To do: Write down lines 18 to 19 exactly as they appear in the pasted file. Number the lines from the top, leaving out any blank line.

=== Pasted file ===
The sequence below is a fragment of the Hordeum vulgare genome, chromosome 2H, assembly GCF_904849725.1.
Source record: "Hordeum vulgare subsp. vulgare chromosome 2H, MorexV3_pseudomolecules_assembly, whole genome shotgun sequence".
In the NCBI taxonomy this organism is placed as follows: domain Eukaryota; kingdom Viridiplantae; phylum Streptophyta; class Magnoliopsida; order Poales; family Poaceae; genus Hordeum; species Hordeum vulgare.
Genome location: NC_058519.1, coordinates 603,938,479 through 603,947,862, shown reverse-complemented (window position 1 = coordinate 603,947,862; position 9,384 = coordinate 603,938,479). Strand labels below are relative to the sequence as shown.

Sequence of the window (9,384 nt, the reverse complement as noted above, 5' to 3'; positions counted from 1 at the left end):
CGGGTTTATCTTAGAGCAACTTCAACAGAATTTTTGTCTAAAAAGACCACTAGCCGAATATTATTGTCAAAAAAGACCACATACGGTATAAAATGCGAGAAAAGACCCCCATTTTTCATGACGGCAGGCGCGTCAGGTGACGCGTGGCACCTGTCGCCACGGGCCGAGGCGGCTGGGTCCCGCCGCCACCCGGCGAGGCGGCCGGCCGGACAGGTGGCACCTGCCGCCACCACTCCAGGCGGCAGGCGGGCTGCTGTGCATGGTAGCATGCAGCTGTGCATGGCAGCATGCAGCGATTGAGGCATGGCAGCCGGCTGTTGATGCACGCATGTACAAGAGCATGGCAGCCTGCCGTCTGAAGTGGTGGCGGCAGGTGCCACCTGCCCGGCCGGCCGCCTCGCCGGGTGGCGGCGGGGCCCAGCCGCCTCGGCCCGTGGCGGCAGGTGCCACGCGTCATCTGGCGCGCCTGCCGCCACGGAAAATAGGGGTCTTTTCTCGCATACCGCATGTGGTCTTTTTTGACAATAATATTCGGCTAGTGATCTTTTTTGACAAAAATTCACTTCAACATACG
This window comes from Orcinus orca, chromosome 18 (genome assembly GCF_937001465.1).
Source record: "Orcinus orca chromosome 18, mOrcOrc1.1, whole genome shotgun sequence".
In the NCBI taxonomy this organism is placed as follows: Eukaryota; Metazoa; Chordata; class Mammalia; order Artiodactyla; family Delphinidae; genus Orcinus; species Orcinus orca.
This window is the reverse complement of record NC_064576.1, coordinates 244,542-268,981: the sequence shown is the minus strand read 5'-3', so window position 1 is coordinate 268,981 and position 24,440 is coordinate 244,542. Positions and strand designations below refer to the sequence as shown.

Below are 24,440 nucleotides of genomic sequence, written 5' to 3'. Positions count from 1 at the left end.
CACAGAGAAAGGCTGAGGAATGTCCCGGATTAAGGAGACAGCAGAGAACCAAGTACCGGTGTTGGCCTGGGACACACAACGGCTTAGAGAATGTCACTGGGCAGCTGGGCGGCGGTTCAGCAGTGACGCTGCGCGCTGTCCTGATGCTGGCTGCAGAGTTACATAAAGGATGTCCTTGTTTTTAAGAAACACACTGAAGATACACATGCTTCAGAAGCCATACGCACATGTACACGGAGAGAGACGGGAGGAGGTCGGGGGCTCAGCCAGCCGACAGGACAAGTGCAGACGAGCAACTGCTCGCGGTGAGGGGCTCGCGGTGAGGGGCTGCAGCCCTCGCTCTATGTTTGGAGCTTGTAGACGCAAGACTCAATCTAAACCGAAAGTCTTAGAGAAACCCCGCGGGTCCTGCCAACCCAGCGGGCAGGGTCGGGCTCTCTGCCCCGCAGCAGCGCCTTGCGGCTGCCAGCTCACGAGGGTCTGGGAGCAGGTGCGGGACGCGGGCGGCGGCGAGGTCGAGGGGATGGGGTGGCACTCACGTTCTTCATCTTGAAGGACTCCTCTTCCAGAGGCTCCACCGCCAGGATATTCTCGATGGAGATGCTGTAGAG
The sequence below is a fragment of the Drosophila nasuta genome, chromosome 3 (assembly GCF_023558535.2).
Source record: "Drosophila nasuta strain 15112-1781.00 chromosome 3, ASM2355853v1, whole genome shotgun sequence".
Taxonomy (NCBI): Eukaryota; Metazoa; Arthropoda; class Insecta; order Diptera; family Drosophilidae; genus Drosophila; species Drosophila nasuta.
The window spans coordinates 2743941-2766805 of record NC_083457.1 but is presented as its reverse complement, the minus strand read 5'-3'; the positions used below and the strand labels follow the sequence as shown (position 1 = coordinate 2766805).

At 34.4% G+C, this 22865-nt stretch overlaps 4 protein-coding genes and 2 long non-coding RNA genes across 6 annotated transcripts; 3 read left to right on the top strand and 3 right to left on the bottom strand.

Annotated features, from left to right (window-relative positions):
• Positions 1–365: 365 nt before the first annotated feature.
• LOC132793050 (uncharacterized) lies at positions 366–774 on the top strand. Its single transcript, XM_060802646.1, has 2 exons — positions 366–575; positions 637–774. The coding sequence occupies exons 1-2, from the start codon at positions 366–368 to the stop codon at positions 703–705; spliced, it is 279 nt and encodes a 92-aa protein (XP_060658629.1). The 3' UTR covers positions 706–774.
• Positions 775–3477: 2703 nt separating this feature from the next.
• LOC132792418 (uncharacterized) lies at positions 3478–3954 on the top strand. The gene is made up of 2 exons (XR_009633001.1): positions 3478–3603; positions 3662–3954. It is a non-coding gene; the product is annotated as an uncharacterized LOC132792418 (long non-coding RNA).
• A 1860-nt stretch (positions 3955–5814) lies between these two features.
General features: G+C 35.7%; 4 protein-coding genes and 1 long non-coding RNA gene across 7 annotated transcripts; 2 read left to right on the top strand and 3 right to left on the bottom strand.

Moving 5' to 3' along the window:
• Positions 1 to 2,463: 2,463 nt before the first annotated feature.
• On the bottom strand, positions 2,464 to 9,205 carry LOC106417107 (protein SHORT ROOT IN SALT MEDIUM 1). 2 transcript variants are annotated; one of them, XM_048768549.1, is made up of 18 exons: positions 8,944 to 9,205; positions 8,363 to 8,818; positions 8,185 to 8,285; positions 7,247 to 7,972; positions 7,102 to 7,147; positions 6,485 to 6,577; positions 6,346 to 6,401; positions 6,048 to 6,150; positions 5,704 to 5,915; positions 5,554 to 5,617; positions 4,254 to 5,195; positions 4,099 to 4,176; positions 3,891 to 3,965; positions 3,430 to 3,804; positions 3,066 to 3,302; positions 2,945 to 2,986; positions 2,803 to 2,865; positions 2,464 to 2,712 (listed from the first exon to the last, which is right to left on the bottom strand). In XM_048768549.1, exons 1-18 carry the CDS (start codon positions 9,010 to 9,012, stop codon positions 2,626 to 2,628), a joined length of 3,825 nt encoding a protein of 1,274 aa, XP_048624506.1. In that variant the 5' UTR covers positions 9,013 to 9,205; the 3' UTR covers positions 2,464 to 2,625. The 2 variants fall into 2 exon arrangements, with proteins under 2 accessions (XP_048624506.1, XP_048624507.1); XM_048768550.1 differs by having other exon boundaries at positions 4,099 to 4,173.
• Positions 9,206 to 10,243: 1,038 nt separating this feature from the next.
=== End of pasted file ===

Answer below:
Annotated features, from left to right (window-relative positions):
• Positions 1–365: 365 nt before the first annotated feature.